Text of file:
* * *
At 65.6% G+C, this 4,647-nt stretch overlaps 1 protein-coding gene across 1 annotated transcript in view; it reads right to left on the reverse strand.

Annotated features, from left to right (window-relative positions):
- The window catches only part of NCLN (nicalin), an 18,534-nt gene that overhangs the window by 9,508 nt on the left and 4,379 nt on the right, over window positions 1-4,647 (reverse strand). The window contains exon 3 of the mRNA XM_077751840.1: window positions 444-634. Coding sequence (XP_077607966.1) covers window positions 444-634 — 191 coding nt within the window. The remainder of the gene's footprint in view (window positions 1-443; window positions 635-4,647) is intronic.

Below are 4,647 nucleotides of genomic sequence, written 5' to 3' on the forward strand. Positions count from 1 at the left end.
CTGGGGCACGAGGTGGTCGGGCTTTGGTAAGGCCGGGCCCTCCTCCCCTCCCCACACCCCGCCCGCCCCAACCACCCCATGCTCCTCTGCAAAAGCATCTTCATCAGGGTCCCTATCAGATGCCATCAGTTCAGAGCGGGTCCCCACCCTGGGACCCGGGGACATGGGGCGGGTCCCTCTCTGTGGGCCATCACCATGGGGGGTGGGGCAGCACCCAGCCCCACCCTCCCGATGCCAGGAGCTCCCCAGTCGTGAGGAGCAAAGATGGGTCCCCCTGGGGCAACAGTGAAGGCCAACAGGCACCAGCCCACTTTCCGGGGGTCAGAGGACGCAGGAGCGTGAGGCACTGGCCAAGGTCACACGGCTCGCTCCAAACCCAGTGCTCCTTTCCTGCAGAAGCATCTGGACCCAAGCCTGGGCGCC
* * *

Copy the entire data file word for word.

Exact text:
At 65.6% G+C, this 4,647-nt stretch overlaps 1 protein-coding gene across 1 annotated transcript in view; it reads right to left on the reverse strand.

Annotated features, from left to right (window-relative positions):
- The window catches only part of NCLN (nicalin), an 18,534-nt gene that overhangs the window by 9,508 nt on the left and 4,379 nt on the right, over window positions 1-4,647 (reverse strand). The window contains exon 3 of the mRNA XM_077751840.1: window positions 444-634. Coding sequence (XP_077607966.1) covers window positions 444-634 — 191 coding nt within the window. The remainder of the gene's footprint in view (window positions 1-443; window positions 635-4,647) is intronic.

Below are 4,647 nucleotides of genomic sequence, written 5' to 3' on the forward strand. Positions count from 1 at the left end.
CTGGGGCACGAGGTGGTCGGGCTTTGGTAAGGCCGGGCCCTCCTCCCCTCCCCACACCCCGCCCGCCCCAACCACCCCATGCTCCTCTGCAAAAGCATCTTCATCAGGGTCCCTATCAGATGCCATCAGTTCAGAGCGGGTCCCCACCCTGGGACCCGGGGACATGGGGCGGGTCCCTCTCTGTGGGCCATCACCATGGGGGGTGGGGCAGCACCCAGCCCCACCCTCCCGATGCCAGGAGCTCCCCAGTCGTGAGGAGCAAAGATGGGTCCCCCTGGGGCAACAGTGAAGGCCAACAGGCACCAGCCCACTTTCCGGGGGTCAGAGGACGCAGGAGCGTGAGGCACTGGCCAAGGTCACACGGCTCGCTCCAAACCCAGTGCTCCTTTCCTGCAGAAGCATCTGGACCCAAGCCTGGGCGCC